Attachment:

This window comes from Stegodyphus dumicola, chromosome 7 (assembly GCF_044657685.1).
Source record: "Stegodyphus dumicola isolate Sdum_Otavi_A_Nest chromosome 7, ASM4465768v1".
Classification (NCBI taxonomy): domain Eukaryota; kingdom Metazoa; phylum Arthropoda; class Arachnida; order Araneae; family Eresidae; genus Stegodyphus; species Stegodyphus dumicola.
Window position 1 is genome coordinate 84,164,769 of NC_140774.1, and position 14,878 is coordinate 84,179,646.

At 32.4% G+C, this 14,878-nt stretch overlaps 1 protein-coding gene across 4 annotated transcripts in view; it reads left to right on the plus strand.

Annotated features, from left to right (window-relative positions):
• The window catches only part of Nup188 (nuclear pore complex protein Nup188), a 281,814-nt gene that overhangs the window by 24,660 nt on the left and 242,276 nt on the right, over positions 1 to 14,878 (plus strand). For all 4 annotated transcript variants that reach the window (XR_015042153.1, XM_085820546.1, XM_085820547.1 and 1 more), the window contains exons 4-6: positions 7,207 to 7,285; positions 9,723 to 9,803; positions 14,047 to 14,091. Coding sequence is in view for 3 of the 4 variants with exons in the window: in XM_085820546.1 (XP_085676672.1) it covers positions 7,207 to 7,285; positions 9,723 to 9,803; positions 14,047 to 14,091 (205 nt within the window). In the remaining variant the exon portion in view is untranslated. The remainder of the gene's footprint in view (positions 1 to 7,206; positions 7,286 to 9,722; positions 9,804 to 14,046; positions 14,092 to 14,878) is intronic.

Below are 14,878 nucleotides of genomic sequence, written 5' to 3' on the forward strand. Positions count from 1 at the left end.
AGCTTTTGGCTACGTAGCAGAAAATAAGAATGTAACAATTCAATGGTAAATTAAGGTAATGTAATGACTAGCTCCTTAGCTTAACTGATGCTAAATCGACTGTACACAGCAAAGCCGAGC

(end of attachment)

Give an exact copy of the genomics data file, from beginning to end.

This window comes from Stegodyphus dumicola, chromosome 7 (assembly GCF_044657685.1).
Source record: "Stegodyphus dumicola isolate Sdum_Otavi_A_Nest chromosome 7, ASM4465768v1".
Classification (NCBI taxonomy): domain Eukaryota; kingdom Metazoa; phylum Arthropoda; class Arachnida; order Araneae; family Eresidae; genus Stegodyphus; species Stegodyphus dumicola.
Window position 1 is genome coordinate 84,164,769 of NC_140774.1, and position 14,878 is coordinate 84,179,646.

At 32.4% G+C, this 14,878-nt stretch overlaps 1 protein-coding gene across 4 annotated transcripts in view; it reads left to right on the plus strand.

Annotated features, from left to right (window-relative positions):
• The window catches only part of Nup188 (nuclear pore complex protein Nup188), a 281,814-nt gene that overhangs the window by 24,660 nt on the left and 242,276 nt on the right, over positions 1 to 14,878 (plus strand). For all 4 annotated transcript variants that reach the window (XR_015042153.1, XM_085820546.1, XM_085820547.1 and 1 more), the window contains exons 4-6: positions 7,207 to 7,285; positions 9,723 to 9,803; positions 14,047 to 14,091. Coding sequence is in view for 3 of the 4 variants with exons in the window: in XM_085820546.1 (XP_085676672.1) it covers positions 7,207 to 7,285; positions 9,723 to 9,803; positions 14,047 to 14,091 (205 nt within the window). In the remaining variant the exon portion in view is untranslated. The remainder of the gene's footprint in view (positions 1 to 7,206; positions 7,286 to 9,722; positions 9,804 to 14,046; positions 14,092 to 14,878) is intronic.

Below are 14,878 nucleotides of genomic sequence, written 5' to 3' on the forward strand. Positions count from 1 at the left end.
AGCTTTTGGCTACGTAGCAGAAAATAAGAATGTAACAATTCAATGGTAAATTAAGGTAATGTAATGACTAGCTCCTTAGCTTAACTGATGCTAAATCGACTGTACACAGCAAAGCCGAGC